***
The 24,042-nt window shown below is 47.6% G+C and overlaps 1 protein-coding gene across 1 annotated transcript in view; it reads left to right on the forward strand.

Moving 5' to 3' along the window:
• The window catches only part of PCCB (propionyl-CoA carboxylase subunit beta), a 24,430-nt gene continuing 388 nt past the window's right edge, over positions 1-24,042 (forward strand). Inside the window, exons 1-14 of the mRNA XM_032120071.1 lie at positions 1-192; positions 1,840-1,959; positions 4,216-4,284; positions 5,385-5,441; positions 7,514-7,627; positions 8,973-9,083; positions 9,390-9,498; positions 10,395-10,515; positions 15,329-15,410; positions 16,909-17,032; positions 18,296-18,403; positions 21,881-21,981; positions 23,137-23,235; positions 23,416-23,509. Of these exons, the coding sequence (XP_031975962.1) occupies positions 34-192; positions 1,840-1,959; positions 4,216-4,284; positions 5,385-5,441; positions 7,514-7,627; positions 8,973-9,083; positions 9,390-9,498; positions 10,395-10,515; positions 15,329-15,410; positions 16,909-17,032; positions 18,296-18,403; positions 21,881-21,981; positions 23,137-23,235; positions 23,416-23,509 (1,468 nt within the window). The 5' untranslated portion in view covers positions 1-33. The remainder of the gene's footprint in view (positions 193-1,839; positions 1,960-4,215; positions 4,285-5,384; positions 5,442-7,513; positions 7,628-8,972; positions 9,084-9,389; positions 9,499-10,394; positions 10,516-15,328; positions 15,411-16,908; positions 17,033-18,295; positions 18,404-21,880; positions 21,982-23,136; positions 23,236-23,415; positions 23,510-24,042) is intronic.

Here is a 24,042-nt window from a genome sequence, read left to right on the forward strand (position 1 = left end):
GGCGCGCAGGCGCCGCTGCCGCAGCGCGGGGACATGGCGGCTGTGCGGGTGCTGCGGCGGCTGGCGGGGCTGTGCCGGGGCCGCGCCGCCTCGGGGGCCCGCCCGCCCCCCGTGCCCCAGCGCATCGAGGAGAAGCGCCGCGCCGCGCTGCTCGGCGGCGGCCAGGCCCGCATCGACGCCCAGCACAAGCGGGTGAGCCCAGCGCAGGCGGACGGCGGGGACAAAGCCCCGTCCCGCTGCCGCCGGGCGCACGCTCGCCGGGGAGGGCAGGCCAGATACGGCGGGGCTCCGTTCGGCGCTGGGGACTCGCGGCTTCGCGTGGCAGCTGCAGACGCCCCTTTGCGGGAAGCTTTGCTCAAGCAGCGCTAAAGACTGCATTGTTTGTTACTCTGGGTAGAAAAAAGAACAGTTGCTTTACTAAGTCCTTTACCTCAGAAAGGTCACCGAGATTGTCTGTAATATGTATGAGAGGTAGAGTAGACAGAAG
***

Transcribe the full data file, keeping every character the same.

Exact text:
The 24,042-nt window shown below is 47.6% G+C and overlaps 1 protein-coding gene across 1 annotated transcript in view; it reads left to right on the forward strand.

Moving 5' to 3' along the window:
• The window catches only part of PCCB (propionyl-CoA carboxylase subunit beta), a 24,430-nt gene continuing 388 nt past the window's right edge, over positions 1-24,042 (forward strand). Inside the window, exons 1-14 of the mRNA XM_032120071.1 lie at positions 1-192; positions 1,840-1,959; positions 4,216-4,284; positions 5,385-5,441; positions 7,514-7,627; positions 8,973-9,083; positions 9,390-9,498; positions 10,395-10,515; positions 15,329-15,410; positions 16,909-17,032; positions 18,296-18,403; positions 21,881-21,981; positions 23,137-23,235; positions 23,416-23,509. Of these exons, the coding sequence (XP_031975962.1) occupies positions 34-192; positions 1,840-1,959; positions 4,216-4,284; positions 5,385-5,441; positions 7,514-7,627; positions 8,973-9,083; positions 9,390-9,498; positions 10,395-10,515; positions 15,329-15,410; positions 16,909-17,032; positions 18,296-18,403; positions 21,881-21,981; positions 23,137-23,235; positions 23,416-23,509 (1,468 nt within the window). The 5' untranslated portion in view covers positions 1-33. The remainder of the gene's footprint in view (positions 193-1,839; positions 1,960-4,215; positions 4,285-5,384; positions 5,442-7,513; positions 7,628-8,972; positions 9,084-9,389; positions 9,499-10,394; positions 10,516-15,328; positions 15,411-16,908; positions 17,033-18,295; positions 18,404-21,880; positions 21,982-23,136; positions 23,236-23,415; positions 23,510-24,042) is intronic.

Here is a 24,042-nt window from a genome sequence, read left to right on the forward strand (position 1 = left end):
GGCGCGCAGGCGCCGCTGCCGCAGCGCGGGGACATGGCGGCTGTGCGGGTGCTGCGGCGGCTGGCGGGGCTGTGCCGGGGCCGCGCCGCCTCGGGGGCCCGCCCGCCCCCCGTGCCCCAGCGCATCGAGGAGAAGCGCCGCGCCGCGCTGCTCGGCGGCGGCCAGGCCCGCATCGACGCCCAGCACAAGCGGGTGAGCCCAGCGCAGGCGGACGGCGGGGACAAAGCCCCGTCCCGCTGCCGCCGGGCGCACGCTCGCCGGGGAGGGCAGGCCAGATACGGCGGGGCTCCGTTCGGCGCTGGGGACTCGCGGCTTCGCGTGGCAGCTGCAGACGCCCCTTTGCGGGAAGCTTTGCTCAAGCAGCGCTAAAGACTGCATTGTTTGTTACTCTGGGTAGAAAAAAGAACAGTTGCTTTACTAAGTCCTTTACCTCAGAAAGGTCACCGAGATTGTCTGTAATATGTATGAGAGGTAGAGTAGACAGAAG